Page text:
Britain, France, Germany, China and Russia are struggling to save the landmark 2015 accord with Iran, which has been progressively stepping up its nuclear activities since the US pulled out of the deal in 2018.

Iran's top nuclear negotiator Abbas Araqchi and Secretary-General of European External Action Service Helga Schmid in Vienna, Austria, September 1, 2020.
Iran's top nuclear negotiator Abbas Araqchi and Secretary-General of European External Action Service Helga Schmid in Vienna, Austria, September 1, 2020. (Reuters)

Representatives of Iran and the world powers working to save the nuclear deal with Tehran have agreed in Vienna to do everything possible to preserve the landmark 2015 agreement in their first meeting since the United States announced a bid to restore United Nations sanctions against the Islamic Republic.

Helga Schmid, the European Union representative who chaired the meeting, said afterwards on Twitter that the “participants are united in resolve to preserve the #IranDeal and find a way to ensure full implementation of the agreement despite current challenges”.

Iranian representative Abbas Araghchi did not comment after the day of talks, but ahead of the meeting said the US move would “definitely be an important discussion” topic with delegates from France, Germany, Britain, Russia and China.

President Donald Trump pulled the US out of the so-called Joint Comprehensive Plan of Action unilaterally in 2018, saying that it was a bad deal and needed to be renegotiated.

The deal promises Iran economic incentives in exchange for curbs on its nuclear program, but with the reinstatement of American sanctions, the other nations have been struggling to provide Iran the assistance it seeks.

Complicating the matter, the US announced recently it was triggering a 30-day process to restore virtually all UN sanctions on Iran, invoking a “snapback” mechanism that is part of the JCPOA agreement. Washington's argument is that as an original participant it still has that right, even though it left the deal.

Other signatories to the JCPOA agreement have rejected that argument, setting the stage for a potential crisis in the Security Council later this month, with the US claiming to have re-imposed sanctions and most of the rest of the world saying the Trump administration's action is illegal and ignoring it.

READ MORE: UN Security Council rejects US demand to extend Iran arms embargo

'No legal ground for snapback'

Chinese representative Fu Cong told reporters after the meeting that the member countries all agreed that the US no longer has "the legal ground or legal standing to trigger snapback” and that in China’s view Washington was using it to “try to sabotage or even kill the JCPOA”.

He suggested the other countries were also not prepared to “just wait and see” whether Trump is reelected in November.

“The US, even though it is a superpower, is just one country,” Fu said. “So other countries are moving on.”

The Russian delegate to the JCPOA, Mikhail Ulyanov, took a swipe at the US ahead of the meeting, tweeting that Tuesday's talks involved “participation of all (not self-proclaimed) participants of the nuclear deal”.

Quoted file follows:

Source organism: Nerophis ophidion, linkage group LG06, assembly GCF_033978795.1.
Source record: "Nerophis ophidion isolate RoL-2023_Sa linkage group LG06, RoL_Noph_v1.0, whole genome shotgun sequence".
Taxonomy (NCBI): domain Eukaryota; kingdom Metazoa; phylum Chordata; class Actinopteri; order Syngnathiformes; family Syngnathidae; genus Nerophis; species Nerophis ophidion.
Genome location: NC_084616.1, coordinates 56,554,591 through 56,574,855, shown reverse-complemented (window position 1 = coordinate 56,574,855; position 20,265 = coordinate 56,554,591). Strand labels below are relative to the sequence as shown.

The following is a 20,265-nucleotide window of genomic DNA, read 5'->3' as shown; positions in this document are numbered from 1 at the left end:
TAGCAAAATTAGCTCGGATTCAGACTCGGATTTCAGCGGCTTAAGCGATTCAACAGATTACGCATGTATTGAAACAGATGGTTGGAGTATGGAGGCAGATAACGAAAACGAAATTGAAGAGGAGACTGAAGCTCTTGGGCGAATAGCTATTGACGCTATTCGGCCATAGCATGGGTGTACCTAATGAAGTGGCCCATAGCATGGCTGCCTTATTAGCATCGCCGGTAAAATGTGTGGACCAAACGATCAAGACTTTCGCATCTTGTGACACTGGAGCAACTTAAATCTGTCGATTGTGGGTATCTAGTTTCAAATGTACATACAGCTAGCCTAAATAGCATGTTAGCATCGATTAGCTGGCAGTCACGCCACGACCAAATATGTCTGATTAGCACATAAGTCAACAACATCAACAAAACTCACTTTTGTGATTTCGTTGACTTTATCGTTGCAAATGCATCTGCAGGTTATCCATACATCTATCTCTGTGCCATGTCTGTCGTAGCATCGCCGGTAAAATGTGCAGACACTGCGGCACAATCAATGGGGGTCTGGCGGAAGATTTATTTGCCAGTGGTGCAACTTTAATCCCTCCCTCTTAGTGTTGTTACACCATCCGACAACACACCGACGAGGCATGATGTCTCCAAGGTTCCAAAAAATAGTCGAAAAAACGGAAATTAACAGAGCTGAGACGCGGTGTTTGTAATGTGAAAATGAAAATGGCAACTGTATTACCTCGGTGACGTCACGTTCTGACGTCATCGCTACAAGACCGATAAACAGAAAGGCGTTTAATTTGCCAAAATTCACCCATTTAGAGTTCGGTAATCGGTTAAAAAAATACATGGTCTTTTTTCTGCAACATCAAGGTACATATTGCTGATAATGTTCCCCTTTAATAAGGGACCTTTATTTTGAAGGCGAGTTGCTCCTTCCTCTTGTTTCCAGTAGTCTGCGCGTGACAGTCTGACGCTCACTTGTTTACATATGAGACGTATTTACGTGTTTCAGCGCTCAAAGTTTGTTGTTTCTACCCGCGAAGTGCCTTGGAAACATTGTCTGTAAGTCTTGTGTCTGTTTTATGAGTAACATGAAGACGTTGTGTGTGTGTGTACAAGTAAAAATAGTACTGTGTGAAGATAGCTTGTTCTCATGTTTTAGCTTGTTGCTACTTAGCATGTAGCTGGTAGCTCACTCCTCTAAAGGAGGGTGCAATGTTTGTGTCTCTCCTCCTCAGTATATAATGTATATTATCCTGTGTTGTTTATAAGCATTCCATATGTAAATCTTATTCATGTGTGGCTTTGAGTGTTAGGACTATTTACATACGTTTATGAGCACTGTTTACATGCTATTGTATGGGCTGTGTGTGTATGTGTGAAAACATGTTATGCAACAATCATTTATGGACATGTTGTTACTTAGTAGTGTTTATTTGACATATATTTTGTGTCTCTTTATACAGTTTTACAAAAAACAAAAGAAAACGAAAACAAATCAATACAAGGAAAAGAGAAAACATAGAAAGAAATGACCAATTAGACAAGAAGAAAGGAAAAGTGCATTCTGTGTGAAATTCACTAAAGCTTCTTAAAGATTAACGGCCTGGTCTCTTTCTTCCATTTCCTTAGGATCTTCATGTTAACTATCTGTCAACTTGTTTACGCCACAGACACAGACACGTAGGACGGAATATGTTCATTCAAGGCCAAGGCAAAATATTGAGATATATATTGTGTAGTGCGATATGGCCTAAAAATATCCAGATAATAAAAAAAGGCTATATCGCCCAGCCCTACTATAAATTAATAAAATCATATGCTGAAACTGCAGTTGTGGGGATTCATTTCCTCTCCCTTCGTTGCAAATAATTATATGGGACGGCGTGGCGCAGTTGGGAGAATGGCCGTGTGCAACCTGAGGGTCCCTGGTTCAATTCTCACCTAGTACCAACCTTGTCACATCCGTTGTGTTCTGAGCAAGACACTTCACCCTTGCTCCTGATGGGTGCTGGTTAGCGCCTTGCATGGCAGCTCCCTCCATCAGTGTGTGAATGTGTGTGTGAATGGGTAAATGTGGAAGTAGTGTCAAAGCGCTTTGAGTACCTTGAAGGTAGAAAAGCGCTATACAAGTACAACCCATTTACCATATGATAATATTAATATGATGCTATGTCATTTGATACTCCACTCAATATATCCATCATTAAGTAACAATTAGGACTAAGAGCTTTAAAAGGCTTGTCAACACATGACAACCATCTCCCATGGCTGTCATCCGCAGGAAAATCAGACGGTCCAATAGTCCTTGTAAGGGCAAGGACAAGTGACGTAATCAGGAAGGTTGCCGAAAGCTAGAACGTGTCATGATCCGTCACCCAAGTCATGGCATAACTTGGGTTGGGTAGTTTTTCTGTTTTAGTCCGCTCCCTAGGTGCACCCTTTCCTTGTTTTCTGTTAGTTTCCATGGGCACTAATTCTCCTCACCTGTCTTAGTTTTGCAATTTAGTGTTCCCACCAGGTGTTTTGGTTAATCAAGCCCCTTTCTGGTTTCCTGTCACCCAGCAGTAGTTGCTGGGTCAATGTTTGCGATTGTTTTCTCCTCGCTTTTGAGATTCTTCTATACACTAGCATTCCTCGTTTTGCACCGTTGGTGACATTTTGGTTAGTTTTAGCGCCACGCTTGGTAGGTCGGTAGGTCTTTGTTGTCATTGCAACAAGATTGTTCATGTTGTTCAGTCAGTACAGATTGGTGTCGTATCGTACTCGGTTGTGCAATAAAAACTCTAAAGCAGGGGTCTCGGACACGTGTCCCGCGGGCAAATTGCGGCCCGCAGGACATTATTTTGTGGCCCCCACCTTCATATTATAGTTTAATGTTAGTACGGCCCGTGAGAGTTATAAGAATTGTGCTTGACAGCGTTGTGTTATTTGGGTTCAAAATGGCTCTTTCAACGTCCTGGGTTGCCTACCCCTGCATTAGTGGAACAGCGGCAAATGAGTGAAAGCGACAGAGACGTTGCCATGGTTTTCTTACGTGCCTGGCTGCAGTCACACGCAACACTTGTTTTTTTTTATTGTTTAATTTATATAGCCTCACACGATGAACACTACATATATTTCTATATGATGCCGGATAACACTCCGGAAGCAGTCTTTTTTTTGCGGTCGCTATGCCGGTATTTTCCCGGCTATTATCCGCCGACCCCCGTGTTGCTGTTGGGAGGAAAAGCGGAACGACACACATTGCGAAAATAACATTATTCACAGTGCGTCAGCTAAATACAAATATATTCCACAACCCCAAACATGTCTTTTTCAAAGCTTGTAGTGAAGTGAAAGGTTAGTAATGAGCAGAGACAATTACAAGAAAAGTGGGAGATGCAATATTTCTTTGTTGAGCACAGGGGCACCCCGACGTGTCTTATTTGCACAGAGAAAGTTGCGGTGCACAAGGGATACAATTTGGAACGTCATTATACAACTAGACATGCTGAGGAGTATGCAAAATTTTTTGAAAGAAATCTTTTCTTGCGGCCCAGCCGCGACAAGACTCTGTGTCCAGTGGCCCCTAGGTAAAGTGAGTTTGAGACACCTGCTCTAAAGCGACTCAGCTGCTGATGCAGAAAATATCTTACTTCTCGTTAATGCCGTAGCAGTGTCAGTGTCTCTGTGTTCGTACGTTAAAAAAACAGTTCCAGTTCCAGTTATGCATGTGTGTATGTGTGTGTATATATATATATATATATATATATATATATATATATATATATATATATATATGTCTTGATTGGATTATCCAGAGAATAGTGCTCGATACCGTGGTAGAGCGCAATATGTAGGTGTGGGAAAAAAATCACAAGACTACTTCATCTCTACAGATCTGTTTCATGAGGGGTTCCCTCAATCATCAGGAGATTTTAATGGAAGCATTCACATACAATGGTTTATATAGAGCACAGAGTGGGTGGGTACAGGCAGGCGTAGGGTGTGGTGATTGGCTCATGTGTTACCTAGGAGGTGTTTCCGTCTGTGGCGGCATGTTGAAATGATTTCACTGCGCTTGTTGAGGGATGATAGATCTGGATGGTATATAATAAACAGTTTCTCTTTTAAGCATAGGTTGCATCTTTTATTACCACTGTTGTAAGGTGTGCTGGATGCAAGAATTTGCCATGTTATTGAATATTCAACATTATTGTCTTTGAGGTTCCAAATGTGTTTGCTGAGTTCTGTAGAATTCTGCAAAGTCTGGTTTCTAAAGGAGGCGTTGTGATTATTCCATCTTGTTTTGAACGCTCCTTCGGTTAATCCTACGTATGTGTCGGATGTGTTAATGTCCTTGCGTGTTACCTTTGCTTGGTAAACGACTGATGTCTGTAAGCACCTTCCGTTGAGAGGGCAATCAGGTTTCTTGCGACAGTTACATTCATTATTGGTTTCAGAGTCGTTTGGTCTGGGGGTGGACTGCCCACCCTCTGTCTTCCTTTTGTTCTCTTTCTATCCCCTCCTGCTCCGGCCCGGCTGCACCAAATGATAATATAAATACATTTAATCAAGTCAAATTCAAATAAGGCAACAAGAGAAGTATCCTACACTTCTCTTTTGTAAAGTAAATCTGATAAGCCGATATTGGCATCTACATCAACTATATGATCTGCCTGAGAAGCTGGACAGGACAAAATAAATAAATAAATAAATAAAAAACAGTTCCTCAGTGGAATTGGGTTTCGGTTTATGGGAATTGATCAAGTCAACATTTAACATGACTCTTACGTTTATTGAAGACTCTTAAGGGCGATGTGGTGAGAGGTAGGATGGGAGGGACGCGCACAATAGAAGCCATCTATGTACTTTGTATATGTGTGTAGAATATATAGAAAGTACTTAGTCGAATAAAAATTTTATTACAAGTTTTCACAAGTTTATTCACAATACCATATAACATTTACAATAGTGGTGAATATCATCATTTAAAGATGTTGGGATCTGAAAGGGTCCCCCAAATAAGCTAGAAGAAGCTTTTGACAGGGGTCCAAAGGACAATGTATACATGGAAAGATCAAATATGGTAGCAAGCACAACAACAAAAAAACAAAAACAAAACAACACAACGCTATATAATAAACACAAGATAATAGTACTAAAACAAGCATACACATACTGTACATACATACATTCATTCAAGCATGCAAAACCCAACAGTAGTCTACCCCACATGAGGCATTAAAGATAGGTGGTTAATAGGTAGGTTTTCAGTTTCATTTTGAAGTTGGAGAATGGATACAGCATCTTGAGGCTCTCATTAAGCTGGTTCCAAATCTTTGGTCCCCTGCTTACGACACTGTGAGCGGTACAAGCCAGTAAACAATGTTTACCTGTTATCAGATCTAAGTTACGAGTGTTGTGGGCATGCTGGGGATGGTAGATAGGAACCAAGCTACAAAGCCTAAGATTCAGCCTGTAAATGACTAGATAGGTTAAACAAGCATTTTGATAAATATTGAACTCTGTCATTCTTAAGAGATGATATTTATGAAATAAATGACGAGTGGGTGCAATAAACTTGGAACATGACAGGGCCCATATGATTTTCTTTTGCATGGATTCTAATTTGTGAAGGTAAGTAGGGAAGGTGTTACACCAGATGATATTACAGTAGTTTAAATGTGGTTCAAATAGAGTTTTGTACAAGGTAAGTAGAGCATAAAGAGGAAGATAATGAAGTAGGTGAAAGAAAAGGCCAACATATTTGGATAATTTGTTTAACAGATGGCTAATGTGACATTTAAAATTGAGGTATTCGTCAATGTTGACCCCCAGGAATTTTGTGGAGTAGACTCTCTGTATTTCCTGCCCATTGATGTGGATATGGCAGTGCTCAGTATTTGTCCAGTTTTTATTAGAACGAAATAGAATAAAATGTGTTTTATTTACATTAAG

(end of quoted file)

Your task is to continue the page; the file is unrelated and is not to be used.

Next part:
Afterward, he tweeted that the meeting “demonstrated that its participants are fully committed to the nuclear deal and are determined to do their best to preserve it”.

Permission for IAEA inspectors

The ultimate goal of the deal is to prevent Iran from developing a nuclear bomb, something Iran insists it does not want to do.

However, since the US withdrawal, Iran has been steadily violating its restrictions on the amount of uranium it can enrich, the amount of heavy water it can possess, and the purity to which it enriches its uranium.

That's all to put pressure on the other nations involved to come ahead with more economic incentives.

It now has enough enriched uranium to make a bomb, but nowhere near the amount, or the purity, it had before the nuclear deal was signed.

Those working to save the deal also note that despite the violations, Iran continues to allow inspectors from the International Atomic Energy Agency to access all sites in the country.

Last week, Iran held out an olive branch to end one issue of contention, agreeing to allow IAEA inspectors into two sites where the country is suspected of having stored or used undeclared nuclear material in the early 2000s.

Iran had insisted the agency had no right to inspect the sites, since they dated to well before the JCPOA came into effect.

US 'isolated' 

Mark Fitzpatrick, an associate fellow of the International Institute for Strategic Studies, said last week's agreement on access kept "Iran generally in line with the rest of the world, against an isolated US".

But Fitzpatrick pointed out that "Iran's nuclear activities remain of deep concern to those states that are dedicated to non-proliferation".

Iran reportedly recently transferred advanced centrifuges used to enrich uranium from a pilot facility into a new hall at its main Natanz nuclear fuel plant, which was hit by sabotage in July.

An IAEA assessment published in June said Iran's stockpile of enriched uranium was almost eight times the limit fixed in the accord.

READ MORE: Iran to allow UN atomic watchdog access to two suspected nuke sites

Source: TRTWorld and agencies